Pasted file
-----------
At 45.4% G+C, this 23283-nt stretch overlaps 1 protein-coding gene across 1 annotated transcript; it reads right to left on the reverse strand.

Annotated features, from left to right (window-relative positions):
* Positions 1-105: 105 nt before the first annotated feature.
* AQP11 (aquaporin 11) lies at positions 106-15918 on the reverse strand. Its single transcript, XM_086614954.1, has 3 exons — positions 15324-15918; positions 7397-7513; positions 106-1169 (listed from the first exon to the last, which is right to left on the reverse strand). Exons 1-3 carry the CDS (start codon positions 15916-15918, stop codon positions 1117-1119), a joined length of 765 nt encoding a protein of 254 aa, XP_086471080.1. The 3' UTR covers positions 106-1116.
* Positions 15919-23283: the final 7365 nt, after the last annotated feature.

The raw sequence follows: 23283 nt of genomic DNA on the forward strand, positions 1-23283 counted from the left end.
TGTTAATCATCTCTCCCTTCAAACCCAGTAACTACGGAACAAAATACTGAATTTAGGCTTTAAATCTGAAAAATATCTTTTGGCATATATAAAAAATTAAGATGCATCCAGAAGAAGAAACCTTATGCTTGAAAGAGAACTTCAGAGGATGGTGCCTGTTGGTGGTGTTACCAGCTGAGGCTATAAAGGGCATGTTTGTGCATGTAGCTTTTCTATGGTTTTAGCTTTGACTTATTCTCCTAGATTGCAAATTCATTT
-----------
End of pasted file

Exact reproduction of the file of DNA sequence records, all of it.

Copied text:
At 45.4% G+C, this 23283-nt stretch overlaps 1 protein-coding gene across 1 annotated transcript; it reads right to left on the reverse strand.

Annotated features, from left to right (window-relative positions):
* Positions 1-105: 105 nt before the first annotated feature.
* AQP11 (aquaporin 11) lies at positions 106-15918 on the reverse strand. Its single transcript, XM_086614954.1, has 3 exons — positions 15324-15918; positions 7397-7513; positions 106-1169 (listed from the first exon to the last, which is right to left on the reverse strand). Exons 1-3 carry the CDS (start codon positions 15916-15918, stop codon positions 1117-1119), a joined length of 765 nt encoding a protein of 254 aa, XP_086471080.1. The 3' UTR covers positions 106-1116.
* Positions 15919-23283: the final 7365 nt, after the last annotated feature.

The raw sequence follows: 23283 nt of genomic DNA on the forward strand, positions 1-23283 counted from the left end.
TGTTAATCATCTCTCCCTTCAAACCCAGTAACTACGGAACAAAATACTGAATTTAGGCTTTAAATCTGAAAAATATCTTTTGGCATATATAAAAAATTAAGATGCATCCAGAAGAAGAAACCTTATGCTTGAAAGAGAACTTCAGAGGATGGTGCCTGTTGGTGGTGTTACCAGCTGAGGCTATAAAGGGCATGTTTGTGCATGTAGCTTTTCTATGGTTTTAGCTTTGACTTATTCTCCTAGATTGCAAATTCATTT